Parenting With Myers-Briggs
November 13, 2017
As a teacher and a parent, I can attest to the fact that tests are not always helpful. But as I shared in How to Use Myers-Briggs in Parenting, I consider the Myers-Briggs personality test one of the most useful tools I’ve encountered on my parenting journey. It helps me recognize my kids’ differences and has provided a common language for our conversations.
The Myers-Briggs test provides a snapshot of an individual’s personality using four letters. My earlier article focused on the first two letter categories, I/E and N/S, which identify how individuals receive information. The other two categories, T/F and P/J, describe how people process and act on that information.
Thinking vs. Feeling
I visualize “T” and “F” as decision making filters. “T” stands for Thinking, and people of this type make decisions based on an internal set of norms. For example, if they believe that stealing is wrong, then it is always wrong. Conversely, “F” stands for Feeling, and these individuals filter a situation through their emotional response to it. An F, then, may consider stealing wrong in general, but believe that in some cases, for example, a mother stealing a gallon of milk for her hungry child, stealing is justified.
This difference was recently reflected in my daughter’s friend group. She and her best friend of many years are both T’s, which limits the drama in their friendship. Last year, they added a third bestie into the mix: a girl who is definitely an F, according to Myers-Briggs. Suddenly, the girls found themselves in a sea of drama, with many hurt feelings and angry words.
I decided to sit down with the girls and talk to them about personality types. I explained to the new friend that the other two don’t attach much emotional value to specific preferences, so disagreeing about what’s fun or interesting isn’t emotionally charged and will in no way affect their friendship. This took the pressure off her to always agree. To the other girls, I pointed out that having a person in the group who is sensitive and emotionally generous is a gift. She has brought a lot of joy and laughter, not to mention positive interactions, to their time together.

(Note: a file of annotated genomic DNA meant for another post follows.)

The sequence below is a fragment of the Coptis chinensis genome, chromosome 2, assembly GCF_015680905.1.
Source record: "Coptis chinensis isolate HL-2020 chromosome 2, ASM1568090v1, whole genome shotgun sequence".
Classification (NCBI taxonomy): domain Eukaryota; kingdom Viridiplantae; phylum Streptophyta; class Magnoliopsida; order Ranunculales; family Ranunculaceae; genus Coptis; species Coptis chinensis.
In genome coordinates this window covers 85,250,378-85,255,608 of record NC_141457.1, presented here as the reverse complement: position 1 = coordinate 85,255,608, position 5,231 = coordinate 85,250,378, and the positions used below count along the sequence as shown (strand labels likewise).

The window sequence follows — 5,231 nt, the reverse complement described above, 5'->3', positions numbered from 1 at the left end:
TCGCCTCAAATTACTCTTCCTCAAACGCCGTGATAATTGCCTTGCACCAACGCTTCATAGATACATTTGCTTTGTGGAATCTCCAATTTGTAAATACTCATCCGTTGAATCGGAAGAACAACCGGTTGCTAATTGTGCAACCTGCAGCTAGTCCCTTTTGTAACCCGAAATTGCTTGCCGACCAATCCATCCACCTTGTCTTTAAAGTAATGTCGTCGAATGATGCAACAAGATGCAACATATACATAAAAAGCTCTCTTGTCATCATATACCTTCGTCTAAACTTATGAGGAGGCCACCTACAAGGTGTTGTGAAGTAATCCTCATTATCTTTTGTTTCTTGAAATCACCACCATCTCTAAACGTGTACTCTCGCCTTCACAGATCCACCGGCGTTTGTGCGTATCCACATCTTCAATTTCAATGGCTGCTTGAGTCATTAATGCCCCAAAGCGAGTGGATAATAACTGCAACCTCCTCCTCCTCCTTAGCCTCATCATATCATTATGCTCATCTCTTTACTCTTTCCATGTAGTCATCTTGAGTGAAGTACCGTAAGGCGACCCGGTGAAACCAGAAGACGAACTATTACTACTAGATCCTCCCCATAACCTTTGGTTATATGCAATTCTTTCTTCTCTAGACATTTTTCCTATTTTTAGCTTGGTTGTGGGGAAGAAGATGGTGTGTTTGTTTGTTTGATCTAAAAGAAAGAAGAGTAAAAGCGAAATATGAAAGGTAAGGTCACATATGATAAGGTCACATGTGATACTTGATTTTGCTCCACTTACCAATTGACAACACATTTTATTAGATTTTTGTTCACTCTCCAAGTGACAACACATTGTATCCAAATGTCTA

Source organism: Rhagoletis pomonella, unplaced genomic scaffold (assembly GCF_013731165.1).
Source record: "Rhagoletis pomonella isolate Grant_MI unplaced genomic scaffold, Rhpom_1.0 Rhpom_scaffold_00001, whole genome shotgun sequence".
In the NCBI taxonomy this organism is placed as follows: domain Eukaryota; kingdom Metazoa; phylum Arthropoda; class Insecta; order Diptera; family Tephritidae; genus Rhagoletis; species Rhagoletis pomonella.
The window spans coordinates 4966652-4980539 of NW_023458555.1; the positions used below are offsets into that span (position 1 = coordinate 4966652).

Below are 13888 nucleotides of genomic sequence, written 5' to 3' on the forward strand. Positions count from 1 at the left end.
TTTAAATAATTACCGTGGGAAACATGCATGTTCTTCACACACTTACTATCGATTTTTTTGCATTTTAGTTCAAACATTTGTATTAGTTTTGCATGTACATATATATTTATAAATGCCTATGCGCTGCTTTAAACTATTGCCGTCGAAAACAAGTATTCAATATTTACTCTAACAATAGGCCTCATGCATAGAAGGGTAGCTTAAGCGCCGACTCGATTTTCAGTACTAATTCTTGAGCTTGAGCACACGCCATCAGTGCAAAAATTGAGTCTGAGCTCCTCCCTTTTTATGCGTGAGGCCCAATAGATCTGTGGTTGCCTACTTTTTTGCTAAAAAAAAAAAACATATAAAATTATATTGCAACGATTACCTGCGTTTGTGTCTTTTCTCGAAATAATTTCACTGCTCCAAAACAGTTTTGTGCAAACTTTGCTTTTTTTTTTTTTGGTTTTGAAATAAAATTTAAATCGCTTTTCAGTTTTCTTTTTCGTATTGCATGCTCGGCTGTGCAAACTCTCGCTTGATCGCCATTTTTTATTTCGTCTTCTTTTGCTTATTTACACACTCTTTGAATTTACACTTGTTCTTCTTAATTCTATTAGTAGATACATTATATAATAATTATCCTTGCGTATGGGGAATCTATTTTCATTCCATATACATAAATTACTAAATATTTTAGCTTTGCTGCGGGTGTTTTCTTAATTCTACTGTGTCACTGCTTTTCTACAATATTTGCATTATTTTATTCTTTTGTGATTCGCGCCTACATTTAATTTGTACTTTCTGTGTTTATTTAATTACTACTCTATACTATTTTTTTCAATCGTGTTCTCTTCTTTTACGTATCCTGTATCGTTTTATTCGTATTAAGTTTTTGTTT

Judging vs. Perceiving
The final two letters, “J” and “P,” are probably the easiest to observe as they involve how an individual performs tasks. The “J” stands for judging. A person with this classification tends to feel relief when decisions are made. They also accomplish tasks in a regulated, timely way. On the other hand, a “P,” for Perceiving, prefers to leave things more open-ended and allow life to happen. Some people think P stands for procrastination, which may seem true because P’s tend to approach projects in a round-about way. I once saw this difference illustrated with a start and finish line representing how different people approach a specific task. The J’s route to the finish line was a straight line, divided into equal parts. The P’s route started toward the start line but looped off to the side several times until eventually ending at the finish line.
In our family, we have two J’s and two P’s. My husband is a Judger and I am a Perceiver. This difference shows up in our discussions about homework. I like to allow the kids to rest awhile when they get home from school after a long day. My husband feels they should start their homework right away so they’ll be sure to get it done. If I didn’t understand his thought process, I might perceive his insistence as criticism. Now I know that it is just his nature.
The Myers-Briggs test has limitations, of course. Most people are not all one type or another. As a mother, my P has headed more in the J direction when it comes to planning and interactions with the world. Still, these categories can help us all better understand ourselves and one another—and who couldn’t use a little more of that?